The Album ‘vs’ Collection of Songs

There were quite a few records that came out this year that were on my ‘highly anticipated’ list.  For the sake of this discussion, we’ll use My Morning Jacket as an example.  I haven’t been a fan throughout their entire career.  I didn’t start listening till ‘It Still Moves’ came out.  And even then, I bought it on the endorsement of one Dave Grohl.  He told me I should check it out one night while we were hanging out.  Anyways, what I heard were some truly great songs completely drowned in massive amounts of reverb.  To me, it felt like these guys were completely self-conscious of themselves.  So much so that they hid in this ocean of echo.  So I politely told Dave they were ‘okay’.  A couple years later, on a whim, I bought ‘Z’ at a local Borders.  I had a gift card and could only buy so many copies of the new Clive Cussler thriller.  So going on rave reviews and a weird album cover, I bought it.  I listened to that record 3 times on the way home(okay, so it wasn’t a ‘local’ Borders).  Point is, I was hooked.  This was an amazing step forward in my opinion.  They stepped through the threshold between finding your sound and artistic statement.  This wasn’t a great collection of songs, but a full blown album.  Each song lifted and connected to the next.  ‘Wordless Chorus’ and ‘Dondante’ were bookends.  It was, to these ears, an actual listening experience.  Color me smitten.  So 2008 rolls around, here comes ‘Evil Urges’.  An often neurotic album, on first listen it left me confused, then a little mad.  But the more I listened the greatness began to show.  Here’s the thing, there were some stinkers.  But like before, those stinkers had a purpose.  They were there to move you along to the good stuff.  They may have been lame, but they were part of the experience.  So when My Morning Jacket announced that they were releasing ‘Circuital’, I was excited.  I’d heard they were going back to a more straightforward album.  Recording in an old elementary school gym, live and to analog tape.  First time through, I thought it was a great collection of songs.  And honestly, I think Jim James had written some of his best stuff to date.  ‘Circuital’, ‘The Day Is Coming’, ‘Outta My System’ and ‘You Wanna Freak Out’ were outstanding tracks.  But the more I listened, I found myself skipping around, getting to the good stuff.  The songs in-between just seemed like filler.  They weren’t bad songs.  There isn’t a bad song on it.  But they didn’t hold my attention.  It wasn’t a great album, but a collection of great songs.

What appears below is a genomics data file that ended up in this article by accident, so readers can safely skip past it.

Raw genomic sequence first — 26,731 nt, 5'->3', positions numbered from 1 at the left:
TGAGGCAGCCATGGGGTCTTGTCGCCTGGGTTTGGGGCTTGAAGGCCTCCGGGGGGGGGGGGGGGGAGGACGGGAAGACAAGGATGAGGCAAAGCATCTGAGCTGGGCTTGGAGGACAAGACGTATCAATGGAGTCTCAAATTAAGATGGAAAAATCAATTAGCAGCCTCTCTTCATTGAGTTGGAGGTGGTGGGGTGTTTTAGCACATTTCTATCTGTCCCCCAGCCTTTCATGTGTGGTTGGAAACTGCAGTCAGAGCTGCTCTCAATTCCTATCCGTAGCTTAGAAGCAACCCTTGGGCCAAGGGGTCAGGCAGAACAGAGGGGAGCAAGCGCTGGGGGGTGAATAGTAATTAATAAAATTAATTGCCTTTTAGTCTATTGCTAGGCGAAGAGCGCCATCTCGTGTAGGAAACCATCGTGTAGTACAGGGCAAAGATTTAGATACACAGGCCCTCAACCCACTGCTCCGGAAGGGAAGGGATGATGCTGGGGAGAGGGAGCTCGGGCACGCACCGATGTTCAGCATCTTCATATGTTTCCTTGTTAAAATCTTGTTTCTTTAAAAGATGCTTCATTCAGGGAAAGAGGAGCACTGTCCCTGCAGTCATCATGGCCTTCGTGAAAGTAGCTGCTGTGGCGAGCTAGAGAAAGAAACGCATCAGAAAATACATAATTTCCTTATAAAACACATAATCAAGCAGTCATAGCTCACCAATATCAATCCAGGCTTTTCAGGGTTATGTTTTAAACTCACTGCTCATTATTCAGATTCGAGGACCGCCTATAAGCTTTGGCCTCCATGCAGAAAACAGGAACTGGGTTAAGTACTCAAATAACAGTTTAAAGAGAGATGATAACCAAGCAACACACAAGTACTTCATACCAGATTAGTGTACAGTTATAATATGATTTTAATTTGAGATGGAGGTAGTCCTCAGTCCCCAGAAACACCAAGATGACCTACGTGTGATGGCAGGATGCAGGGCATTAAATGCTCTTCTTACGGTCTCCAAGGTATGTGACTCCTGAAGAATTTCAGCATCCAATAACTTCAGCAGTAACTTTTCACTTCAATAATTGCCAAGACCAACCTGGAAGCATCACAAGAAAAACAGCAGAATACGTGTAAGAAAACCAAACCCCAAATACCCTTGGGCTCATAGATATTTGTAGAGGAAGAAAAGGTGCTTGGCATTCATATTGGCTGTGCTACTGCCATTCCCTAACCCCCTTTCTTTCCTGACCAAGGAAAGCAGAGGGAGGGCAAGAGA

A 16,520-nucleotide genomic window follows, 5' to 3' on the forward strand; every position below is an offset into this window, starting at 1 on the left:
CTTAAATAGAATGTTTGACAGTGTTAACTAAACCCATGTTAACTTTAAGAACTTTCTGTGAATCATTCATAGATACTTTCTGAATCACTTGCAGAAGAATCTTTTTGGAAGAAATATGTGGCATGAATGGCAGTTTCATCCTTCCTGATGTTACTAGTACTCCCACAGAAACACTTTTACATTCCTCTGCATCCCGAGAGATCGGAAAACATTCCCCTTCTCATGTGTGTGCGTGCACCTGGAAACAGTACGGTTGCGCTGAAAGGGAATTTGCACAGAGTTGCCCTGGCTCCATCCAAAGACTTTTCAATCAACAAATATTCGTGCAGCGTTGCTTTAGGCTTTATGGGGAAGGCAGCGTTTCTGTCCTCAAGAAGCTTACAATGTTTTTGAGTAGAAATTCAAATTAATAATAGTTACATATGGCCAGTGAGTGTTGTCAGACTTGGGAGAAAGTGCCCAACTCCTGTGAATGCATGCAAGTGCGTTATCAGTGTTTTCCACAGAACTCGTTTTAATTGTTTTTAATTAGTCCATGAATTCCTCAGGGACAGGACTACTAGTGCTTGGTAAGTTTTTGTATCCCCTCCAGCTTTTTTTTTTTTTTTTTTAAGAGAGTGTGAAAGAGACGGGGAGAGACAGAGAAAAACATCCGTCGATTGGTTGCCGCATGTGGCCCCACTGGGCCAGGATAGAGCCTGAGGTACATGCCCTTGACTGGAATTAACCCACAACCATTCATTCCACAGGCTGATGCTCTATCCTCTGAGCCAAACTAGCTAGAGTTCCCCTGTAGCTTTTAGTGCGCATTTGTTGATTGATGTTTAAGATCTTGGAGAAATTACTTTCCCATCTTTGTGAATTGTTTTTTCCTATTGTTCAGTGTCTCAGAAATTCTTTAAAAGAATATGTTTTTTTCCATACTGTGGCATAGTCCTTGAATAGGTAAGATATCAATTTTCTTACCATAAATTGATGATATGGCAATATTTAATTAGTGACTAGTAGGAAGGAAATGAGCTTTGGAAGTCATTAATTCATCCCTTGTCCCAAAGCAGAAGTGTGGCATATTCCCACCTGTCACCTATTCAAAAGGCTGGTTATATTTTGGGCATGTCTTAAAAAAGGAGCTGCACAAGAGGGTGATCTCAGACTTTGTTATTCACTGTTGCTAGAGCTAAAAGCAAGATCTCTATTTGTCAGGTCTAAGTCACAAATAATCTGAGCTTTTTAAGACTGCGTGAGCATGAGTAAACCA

So what am I saying?  I’m saying if you don’t have it, get it.  But for these ears, it doesn’t gel from song to song like past albums.  I feel that way about Wilco’s ‘The Whole Love’.  I’m a die hard fan of Wilco.  I’ve argued their greatness amongst talk of ‘dad rock’.  But, like their previous record, I find myself skipping around to the songs I love.  I don’t want to skip.  I want to enjoy the album as a whole.  And it’s not that I don’t want my favorite bands to change or evolve.  I think changing and evolving are good things.  I don’t want to hear ‘Z’ over and over again.  Nor do I want Wilco to release ‘Yankee Hotel Foxtrot’ or ‘Summerteeth’ over and over again.  If it means they release an album of 8 or 9 songs, instead of 14 or 15, in order for that group of songs to come together to create the best listening experience possible, then I’m for it.  Sometimes less is more.